Ketchikan in Ketchikan Gateway Borough, Alaska — The American West (Northwest)
Chief Kyan Totem Pole
This totem is the second replication of the Chief Kyan Totem Pole. The original pole was carved in Ketchikan in the early part of the century and stood n Barney Way until the late 1920’s, when it was moved to the Pioneer Hall. In 1964, the aged pole was removed and replicated for the first time. This second replication was commissioned by the City of Ketchikan, to Tlingit master carver Israel Shotridge, who is a member of the Tongass Tribe. The pole was carved during the summer of 1992, with the assistance of apprentice Edwin DeWitt. Rededication and poleraising was July 3, 1993.
The figures on the pole represent the Crane, the Thunderbird and the Brown Bear. The original pole belonged to Tongass Tlingit Chief George Kyan whose Brown Bear crest can be seen on the pole. Chief Kyan’s Tlingit name was Yaansein. He was of the Wolf clan and was a member of the Tantakwaan tribe. Text approved by Tongass Tribe.
Visit Ketchikan’s other totem poles, and the only National Landmark collection of old, original totem poles at Totem Heritage Center, 601 Deermount Street
Location. 55° 20.51′ N, Touch for map. The marker is located in Whale Park. Marker is in this post office area: Ketchikan AK 99901, United States of America.
Other nearby markers. At least 4 other markers are within walking distance of this marker. Chief Johnson Totem Pole (within shouting distance of this marker); 20 Creek Street (about 500 feet away, measured in a direct line); Creek Street (about 600 feet away); Dolly's House (about 600 feet away).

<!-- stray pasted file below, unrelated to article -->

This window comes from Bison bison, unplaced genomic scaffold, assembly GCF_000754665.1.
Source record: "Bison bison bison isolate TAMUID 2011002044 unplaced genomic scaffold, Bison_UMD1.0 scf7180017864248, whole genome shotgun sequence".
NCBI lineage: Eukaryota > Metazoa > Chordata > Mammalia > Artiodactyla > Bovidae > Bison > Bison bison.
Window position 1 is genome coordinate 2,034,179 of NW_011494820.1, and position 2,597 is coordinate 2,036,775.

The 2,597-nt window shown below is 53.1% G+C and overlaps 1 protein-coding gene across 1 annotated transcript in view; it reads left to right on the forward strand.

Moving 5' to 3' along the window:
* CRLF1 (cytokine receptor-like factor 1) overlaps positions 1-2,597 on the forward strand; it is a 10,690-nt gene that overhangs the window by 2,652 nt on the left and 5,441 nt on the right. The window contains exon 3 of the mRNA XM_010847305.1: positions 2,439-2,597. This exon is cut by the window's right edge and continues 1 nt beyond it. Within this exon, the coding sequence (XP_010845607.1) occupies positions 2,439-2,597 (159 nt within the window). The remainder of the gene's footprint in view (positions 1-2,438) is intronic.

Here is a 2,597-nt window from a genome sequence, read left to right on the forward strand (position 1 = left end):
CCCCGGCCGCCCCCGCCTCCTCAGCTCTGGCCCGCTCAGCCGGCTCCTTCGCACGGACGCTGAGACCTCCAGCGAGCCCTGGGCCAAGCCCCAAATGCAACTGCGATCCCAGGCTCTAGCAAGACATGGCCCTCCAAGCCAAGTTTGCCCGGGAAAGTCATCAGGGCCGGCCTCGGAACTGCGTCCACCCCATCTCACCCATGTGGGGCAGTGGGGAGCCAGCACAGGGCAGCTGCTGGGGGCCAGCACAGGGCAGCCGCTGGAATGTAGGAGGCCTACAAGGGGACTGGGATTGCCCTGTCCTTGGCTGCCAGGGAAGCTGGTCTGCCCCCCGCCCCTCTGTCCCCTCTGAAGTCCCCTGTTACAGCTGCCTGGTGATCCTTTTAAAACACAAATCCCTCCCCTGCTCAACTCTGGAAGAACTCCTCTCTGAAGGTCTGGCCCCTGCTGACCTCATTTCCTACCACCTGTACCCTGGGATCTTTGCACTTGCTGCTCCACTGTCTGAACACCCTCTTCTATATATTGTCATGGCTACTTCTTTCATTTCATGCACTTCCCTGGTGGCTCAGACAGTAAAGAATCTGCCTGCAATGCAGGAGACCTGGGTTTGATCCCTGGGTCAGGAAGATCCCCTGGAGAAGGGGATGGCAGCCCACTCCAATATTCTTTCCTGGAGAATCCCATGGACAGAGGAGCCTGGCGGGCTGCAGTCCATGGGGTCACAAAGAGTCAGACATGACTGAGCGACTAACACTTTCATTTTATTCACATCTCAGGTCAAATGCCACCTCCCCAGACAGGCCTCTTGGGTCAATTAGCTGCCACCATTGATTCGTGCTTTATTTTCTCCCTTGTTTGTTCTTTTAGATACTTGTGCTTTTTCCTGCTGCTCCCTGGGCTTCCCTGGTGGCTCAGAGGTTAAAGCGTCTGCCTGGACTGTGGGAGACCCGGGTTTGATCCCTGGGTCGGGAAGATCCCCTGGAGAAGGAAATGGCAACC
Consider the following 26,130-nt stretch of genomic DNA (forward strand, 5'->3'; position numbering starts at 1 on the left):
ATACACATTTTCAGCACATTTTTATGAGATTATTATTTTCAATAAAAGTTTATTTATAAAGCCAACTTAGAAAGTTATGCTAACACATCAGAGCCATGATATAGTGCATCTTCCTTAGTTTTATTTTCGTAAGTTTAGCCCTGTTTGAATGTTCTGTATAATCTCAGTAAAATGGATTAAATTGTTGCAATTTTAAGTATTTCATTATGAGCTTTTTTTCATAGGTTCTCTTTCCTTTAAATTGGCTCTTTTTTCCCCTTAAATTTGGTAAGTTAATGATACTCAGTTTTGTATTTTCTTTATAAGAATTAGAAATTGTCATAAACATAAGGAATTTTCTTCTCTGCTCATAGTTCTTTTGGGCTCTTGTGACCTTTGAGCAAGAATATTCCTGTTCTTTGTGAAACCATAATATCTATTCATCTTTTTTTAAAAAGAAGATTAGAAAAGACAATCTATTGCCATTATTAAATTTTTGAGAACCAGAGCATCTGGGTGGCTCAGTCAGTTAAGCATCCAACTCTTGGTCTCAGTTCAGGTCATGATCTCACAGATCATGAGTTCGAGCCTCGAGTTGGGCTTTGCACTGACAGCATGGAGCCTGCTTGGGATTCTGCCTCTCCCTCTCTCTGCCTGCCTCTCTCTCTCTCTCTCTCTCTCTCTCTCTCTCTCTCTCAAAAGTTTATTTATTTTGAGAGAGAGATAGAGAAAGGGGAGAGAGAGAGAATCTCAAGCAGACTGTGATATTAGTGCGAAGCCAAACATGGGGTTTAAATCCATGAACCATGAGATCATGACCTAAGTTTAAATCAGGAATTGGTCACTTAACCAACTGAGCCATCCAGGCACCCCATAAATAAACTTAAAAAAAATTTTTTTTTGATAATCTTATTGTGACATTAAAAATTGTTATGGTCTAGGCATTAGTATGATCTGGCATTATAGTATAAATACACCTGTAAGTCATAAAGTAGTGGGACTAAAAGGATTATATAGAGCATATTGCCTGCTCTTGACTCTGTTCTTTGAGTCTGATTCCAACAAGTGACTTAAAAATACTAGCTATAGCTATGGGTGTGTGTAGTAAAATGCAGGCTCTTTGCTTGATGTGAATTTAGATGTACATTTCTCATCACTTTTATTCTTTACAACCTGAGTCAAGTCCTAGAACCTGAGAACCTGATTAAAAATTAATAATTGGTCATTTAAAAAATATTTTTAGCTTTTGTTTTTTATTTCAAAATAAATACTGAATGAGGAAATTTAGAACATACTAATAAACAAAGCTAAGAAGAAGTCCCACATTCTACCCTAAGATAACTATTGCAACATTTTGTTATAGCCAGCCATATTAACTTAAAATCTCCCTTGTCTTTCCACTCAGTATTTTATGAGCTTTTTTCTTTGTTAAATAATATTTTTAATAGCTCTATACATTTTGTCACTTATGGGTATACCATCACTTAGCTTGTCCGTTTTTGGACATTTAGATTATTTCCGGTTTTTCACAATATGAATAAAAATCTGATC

Also see . . . Totem Poles located in downtown Ketchikan Alaska. Experience Ketchikan.com's website on the totem poles in Ketchikan, including the Chief Kyan totem pole: ...The Chief Kyan Totem pole is a lineage pole and has three figures. The Crane, at the top, represents Chief Kyan's wife, the next figure is a Thunderbird, Chief Kyan's wife's clan, and the Bear at the bottom is Chief Kyan's family crest…. (Submitted on December 22, 2013.)
Categories. • Arts, Letters, Music • Native Americans •
Credits. This page was last revised on June 16, 2016. This page originally submitted on December 13, 2013, by Don Morfe of Baltimore, Maryland. This page has been viewed 596 times since then and 27 times this year. Photos: 1, 2, 3, 4. submitted on December 13, 2013, by Don Morfe of Baltimore, Maryland. 5. submitted on December 22, 2013. • Andrew Ruppenstein was the editor who published this page.